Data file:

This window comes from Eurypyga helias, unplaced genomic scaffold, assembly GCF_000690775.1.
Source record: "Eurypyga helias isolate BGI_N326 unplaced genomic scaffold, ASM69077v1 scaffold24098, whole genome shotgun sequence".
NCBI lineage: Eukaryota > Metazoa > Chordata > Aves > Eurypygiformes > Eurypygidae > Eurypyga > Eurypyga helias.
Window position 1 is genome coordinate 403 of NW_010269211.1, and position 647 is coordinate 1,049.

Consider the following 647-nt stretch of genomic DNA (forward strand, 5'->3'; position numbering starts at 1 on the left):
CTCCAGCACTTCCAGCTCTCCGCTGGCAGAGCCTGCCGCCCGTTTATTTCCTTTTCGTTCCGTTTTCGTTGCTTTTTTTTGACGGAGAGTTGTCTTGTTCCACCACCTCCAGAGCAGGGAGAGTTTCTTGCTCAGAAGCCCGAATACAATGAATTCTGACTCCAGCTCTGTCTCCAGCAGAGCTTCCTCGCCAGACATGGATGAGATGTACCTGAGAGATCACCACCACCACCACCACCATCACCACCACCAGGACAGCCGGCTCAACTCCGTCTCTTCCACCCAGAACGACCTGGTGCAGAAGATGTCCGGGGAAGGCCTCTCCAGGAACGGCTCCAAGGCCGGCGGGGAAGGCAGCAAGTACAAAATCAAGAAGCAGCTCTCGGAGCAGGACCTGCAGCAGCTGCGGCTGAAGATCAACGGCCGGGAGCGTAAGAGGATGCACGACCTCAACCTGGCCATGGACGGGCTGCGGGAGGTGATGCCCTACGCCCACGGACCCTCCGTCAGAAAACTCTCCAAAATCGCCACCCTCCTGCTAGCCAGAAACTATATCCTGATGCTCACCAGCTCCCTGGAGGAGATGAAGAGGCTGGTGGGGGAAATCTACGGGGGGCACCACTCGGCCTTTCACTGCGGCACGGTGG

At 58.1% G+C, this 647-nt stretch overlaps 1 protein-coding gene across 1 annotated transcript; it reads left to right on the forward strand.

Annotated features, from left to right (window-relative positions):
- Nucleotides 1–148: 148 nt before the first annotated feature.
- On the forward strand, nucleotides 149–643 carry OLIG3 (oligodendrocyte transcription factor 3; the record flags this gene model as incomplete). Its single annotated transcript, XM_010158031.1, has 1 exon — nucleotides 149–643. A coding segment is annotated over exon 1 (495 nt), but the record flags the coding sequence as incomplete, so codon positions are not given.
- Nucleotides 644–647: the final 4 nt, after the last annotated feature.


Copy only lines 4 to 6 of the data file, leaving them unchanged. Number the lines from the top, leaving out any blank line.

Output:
Window position 1 is genome coordinate 403 of NW_010269211.1, and position 647 is coordinate 1,049.

Consider the following 647-nt stretch of genomic DNA (forward strand, 5'->3'; position numbering starts at 1 on the left):
CTCCAGCACTTCCAGCTCTCCGCTGGCAGAGCCTGCCGCCCGTTTATTTCCTTTTCGTTCCGTTTTCGTTGCTTTTTTTTGACGGAGAGTTGTCTTGTTCCACCACCTCCAGAGCAGGGAGAGTTTCTTGCTCAGAAGCCCGAATACAATGAATTCTGACTCCAGCTCTGTCTCCAGCAGAGCTTCCTCGCCAGACATGGATGAGATGTACCTGAGAGATCACCACCACCACCACCACCATCACCACCACCAGGACAGCCGGCTCAACTCCGTCTCTTCCACCCAGAACGACCTGGTGCAGAAGATGTCCGGGGAAGGCCTCTCCAGGAACGGCTCCAAGGCCGGCGGGGAAGGCAGCAAGTACAAAATCAAGAAGCAGCTCTCGGAGCAGGACCTGCAGCAGCTGCGGCTGAAGATCAACGGCCGGGAGCGTAAGAGGATGCACGACCTCAACCTGGCCATGGACGGGCTGCGGGAGGTGATGCCCTACGCCCACGGACCCTCCGTCAGAAAACTCTCCAAAATCGCCACCCTCCTGCTAGCCAGAAACTATATCCTGATGCTCACCAGCTCCCTGGAGGAGATGAAGAGGCTGGTGGGGGAAATCTACGGGGGGCACCACTCGGCCTTTCACTGCGGCACGGTGG